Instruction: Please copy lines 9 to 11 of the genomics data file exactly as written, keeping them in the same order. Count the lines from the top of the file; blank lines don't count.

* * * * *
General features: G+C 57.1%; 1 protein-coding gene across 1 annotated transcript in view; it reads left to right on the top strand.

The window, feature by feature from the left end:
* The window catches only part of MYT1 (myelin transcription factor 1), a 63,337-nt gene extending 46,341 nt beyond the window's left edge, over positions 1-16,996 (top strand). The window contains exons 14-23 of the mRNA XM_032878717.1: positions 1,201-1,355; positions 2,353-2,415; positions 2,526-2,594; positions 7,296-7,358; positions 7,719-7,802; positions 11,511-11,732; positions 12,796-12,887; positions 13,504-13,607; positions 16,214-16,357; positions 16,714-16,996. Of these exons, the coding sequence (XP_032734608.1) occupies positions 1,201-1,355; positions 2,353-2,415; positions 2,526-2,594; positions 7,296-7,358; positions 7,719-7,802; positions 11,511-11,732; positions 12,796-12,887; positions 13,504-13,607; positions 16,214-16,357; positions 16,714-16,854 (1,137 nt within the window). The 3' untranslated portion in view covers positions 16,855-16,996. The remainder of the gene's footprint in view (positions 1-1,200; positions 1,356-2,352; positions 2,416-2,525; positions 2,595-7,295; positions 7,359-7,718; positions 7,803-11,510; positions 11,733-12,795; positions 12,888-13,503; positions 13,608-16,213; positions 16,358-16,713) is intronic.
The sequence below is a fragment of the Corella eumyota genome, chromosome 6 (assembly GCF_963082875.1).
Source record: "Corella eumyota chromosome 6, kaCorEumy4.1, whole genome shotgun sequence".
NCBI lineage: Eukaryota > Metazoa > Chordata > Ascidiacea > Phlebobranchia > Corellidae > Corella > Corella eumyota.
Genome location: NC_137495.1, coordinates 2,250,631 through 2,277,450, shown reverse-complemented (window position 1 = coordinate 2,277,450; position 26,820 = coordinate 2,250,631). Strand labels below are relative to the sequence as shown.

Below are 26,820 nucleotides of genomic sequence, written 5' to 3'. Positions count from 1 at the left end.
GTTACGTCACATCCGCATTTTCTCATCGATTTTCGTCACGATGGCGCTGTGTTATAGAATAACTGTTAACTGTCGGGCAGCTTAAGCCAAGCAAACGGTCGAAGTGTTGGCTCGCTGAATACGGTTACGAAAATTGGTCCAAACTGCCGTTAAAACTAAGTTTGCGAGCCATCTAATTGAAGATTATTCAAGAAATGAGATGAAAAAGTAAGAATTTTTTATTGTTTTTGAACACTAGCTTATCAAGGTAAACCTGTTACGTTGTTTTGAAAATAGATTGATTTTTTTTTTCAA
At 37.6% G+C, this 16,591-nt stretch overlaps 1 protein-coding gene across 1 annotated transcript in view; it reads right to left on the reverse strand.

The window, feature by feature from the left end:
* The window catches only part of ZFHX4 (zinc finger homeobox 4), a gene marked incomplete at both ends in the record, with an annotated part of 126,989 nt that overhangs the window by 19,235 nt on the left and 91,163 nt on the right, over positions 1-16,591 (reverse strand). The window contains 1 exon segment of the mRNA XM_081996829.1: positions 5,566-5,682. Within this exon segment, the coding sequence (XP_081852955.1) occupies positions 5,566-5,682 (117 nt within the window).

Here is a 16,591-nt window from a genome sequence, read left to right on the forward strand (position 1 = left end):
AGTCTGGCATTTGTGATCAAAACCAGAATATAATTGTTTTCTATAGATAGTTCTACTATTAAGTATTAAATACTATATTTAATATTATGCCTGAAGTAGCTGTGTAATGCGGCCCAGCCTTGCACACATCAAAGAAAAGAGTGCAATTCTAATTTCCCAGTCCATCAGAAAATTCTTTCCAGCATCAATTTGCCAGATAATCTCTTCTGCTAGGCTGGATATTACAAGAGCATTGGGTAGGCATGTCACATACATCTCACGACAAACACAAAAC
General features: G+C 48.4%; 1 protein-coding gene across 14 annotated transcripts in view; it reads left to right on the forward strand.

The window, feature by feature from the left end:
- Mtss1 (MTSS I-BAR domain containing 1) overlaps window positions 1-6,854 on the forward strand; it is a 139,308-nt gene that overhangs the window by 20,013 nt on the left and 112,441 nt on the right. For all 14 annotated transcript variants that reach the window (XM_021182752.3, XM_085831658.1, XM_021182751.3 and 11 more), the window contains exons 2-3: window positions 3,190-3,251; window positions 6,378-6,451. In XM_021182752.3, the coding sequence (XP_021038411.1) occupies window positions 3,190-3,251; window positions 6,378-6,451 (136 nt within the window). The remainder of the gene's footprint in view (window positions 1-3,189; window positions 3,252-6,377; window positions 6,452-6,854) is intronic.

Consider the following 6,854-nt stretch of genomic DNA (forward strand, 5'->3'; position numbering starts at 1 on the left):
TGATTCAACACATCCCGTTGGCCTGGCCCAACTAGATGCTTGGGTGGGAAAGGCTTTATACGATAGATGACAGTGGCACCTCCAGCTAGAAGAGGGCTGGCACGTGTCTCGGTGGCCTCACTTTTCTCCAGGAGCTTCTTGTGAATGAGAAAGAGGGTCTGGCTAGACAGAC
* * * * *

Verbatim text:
GTTACGTCACATCCGCATTTTCTCATCGATTTTCGTCACGATGGCGCTGTGTTATAGAATAACTGTTAACTGTCGGGCAGCTTAAGCCAAGCAAACGGTCGAAGTGTTGGCTCGCTGAATACGGTTACGAAAATTGGTCCAAACTGCCGTTAAAACTAAGTTTGCGAGCCATCTAATTGAAGATTATTCAAGAAATGAGATGAAAAAGTAAGAATTTTTTATTGTTTTTGAACACTAGCTTATCAAGGTAAACCTGTTACGTTGTTTTGAAAATAGATTGATTTTTTTTTTCAA
At 37.6% G+C, this 16,591-nt stretch overlaps 1 protein-coding gene across 1 annotated transcript in view; it reads right to left on the reverse strand.

The window, feature by feature from the left end: